This page introduces the Jigsaw discussion method and describes how to use this method in classroom activities. Jigsaw was first developed as a way to combat racial bias and diffuse tension in classrooms in the early 1970s. This method has been proven to ease hostilities and increase students’ level of mastery. The primary strategy is to create activities that allow students to cultivate topic-specific expertise and then teach the material to other students in the class. The Jigsaw method fosters a cooperative rather than competitive environment, as students draw on everyone’s expertise to complete a task, understand a text, or prepare for an individual exam.
A successful discussion invites students to participate fully. Since students possess a variety of experiences, beliefs, understanding, and biases largely unknown to the instructor, the prospect of facilitating a discussion can be daunting. The guides in this section demystify discussions by helping instructors to prepare the classroom for productive engagement and to employ charged moments as opportunities to inquire and learn.
This page focuses on an article written by the Commission for Social Justice Educators. The article describes multipartiality, or the strategy of balancing the power of narratives in discussion facilitation, as a way to address the weight and power of dominant narratives. Dominant narratives are generalized assumptions that dismiss others’ experiences and reference the experience of privileged groups to refer to everyone. Multipartial facilitators invite participants to analyze the limitations of their thinking and encourage the contribution of counternarratives.
This handout provides strategies for responding to “hot moments,” or the sudden eruption of tension and conflict in classroom discussion. Hot moments often occur when a well-intentioned student makes a comment that is politically charged and personally offensive to members of the class or the instructor. This resource equips instructors with skills to turn hot moments into teachable moments. Potential strategies include depersonalizing insensitive comments by critiquing the statement rather than the speaker and allowing students to write individually and anonymously about an insensitive comment.
This resource helps instructors develop inclusive discussion guidelines for general discussion-based classes as well as classes specifically geared towards diversity and justice. Clear discussion guidelines at the start of the term make it easier for instructors and students to navigate challenging material and interpersonal conflict. Guidelines also serve as a reminder later in the term should discussion conduct deteriorate. Instructors can use this resource to set up guidelines or cooperate with students to establish guidelines. Examples of guidelines include making an effort to get to know other students and being mindful of when you are taking up more space than others in the conversation.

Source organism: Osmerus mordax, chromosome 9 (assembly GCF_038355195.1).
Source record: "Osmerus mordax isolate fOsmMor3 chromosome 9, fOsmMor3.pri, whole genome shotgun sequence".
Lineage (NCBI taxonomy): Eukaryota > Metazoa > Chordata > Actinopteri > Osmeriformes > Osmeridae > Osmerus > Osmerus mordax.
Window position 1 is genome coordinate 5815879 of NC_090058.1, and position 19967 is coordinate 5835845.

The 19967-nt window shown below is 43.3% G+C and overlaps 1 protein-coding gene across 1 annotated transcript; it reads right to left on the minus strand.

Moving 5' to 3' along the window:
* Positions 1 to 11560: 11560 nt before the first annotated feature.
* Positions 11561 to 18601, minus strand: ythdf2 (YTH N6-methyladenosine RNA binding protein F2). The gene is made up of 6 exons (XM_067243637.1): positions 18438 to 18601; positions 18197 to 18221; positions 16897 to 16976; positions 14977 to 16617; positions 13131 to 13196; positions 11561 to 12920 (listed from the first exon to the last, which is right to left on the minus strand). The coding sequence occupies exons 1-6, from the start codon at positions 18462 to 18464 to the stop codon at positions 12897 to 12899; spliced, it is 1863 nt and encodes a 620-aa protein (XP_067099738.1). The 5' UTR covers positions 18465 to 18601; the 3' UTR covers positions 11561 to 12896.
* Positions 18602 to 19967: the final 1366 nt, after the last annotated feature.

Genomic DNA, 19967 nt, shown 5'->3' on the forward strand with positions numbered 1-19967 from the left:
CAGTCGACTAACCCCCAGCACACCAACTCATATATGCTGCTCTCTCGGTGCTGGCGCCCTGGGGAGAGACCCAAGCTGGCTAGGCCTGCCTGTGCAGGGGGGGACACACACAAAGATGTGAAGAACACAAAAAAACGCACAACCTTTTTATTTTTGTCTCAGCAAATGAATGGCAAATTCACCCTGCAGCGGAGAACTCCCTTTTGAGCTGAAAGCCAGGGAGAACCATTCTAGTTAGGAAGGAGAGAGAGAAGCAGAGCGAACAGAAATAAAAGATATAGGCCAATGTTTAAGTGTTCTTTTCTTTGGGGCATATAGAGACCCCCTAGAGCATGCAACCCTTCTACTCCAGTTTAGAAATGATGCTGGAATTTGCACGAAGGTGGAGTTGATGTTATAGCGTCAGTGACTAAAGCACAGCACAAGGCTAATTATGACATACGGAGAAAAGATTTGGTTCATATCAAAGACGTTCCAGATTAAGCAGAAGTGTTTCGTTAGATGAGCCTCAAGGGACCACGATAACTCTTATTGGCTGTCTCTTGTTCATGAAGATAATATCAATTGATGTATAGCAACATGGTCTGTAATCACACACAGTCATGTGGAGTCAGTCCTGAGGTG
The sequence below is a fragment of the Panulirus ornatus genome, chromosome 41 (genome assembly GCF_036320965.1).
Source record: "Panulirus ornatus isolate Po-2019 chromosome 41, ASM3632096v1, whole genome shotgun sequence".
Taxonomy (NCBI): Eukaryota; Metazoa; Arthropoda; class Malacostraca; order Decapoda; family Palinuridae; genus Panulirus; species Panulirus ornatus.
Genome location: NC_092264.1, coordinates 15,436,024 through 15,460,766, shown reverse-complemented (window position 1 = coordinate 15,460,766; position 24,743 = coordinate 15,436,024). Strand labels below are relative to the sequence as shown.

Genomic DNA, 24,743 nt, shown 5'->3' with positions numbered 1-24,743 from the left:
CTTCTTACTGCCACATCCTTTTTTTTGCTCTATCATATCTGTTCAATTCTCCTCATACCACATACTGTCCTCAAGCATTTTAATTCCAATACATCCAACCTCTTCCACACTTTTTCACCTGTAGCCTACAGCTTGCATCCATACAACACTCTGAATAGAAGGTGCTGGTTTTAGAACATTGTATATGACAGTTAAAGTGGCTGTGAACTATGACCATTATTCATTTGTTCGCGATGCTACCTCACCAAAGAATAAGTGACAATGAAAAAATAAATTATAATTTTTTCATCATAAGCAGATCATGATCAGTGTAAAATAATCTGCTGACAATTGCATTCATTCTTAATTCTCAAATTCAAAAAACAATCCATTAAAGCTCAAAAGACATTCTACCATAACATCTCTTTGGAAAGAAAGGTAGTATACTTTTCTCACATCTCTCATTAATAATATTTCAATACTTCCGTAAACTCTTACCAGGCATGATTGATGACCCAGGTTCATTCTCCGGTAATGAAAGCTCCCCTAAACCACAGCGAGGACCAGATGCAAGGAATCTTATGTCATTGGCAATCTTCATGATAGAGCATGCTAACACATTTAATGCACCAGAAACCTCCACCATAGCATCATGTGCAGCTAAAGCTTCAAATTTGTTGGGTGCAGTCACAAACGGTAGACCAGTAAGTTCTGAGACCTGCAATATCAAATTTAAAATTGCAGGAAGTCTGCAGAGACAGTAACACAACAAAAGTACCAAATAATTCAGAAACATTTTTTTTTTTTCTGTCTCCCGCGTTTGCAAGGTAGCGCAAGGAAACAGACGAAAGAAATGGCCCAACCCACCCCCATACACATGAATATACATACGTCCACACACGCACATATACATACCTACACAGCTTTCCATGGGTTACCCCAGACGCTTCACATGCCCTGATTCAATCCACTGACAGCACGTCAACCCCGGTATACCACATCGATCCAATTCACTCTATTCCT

This page helps instructors manage the way some students block or divert dialogue as a defensive response to perspectives they find uncomfortable or challenging. Common blockers and suggested responses for how to restore dialogue effectively, authored by Kelly Obear of the Social Justice Training Institute, are listed below. For instance, “Explain-Aways,” which appeal to the dominant narrative as a way to side-step critique without addressing the key issues in question, are one type of blocker. Further strategies for instructors to approach difficult classroom dialogue, such as turning it to the group and using “I statements,” are also available below.
The Inventory of Inclusive Teaching Strategies has 50 concrete strategies to help instructors build an inclusive classroom. The Inventory has four course components: student-instructor interaction, student-student interaction, content, and instructional practices. Instructors can use this resource to reflect on their classroom practices and decide which strategies they would like to implement.
This page details five general practices for building inclusivity in the classroom, from syllabus design to interpersonal interactions. The five general practices are: (1) Establish clear expectations and goals for classroom interactions, (2) Build rapport and community in your class, (3) Model inclusive language that acknowledges student difference, (4) Help students develop awareness of multiple visible and invisible identities in the classroom, and (5) Address tensions or problematic patterns of interaction. Each practice has specific steps outlined below.
These questions prompt students to engage more deeply with challenging topics and one another. The questions are set up to familiarize instructors with student-centered pedagogy and are appropriate for student-centered discussion facilitation. There are fourteen types of questions: Action, Analytical, Cause and Effect, Challenge, Diagnostic, Evaluative, Exploratory, Extension, Hypothetical, Open-Ended, Priority, Process, Relational, and Summary.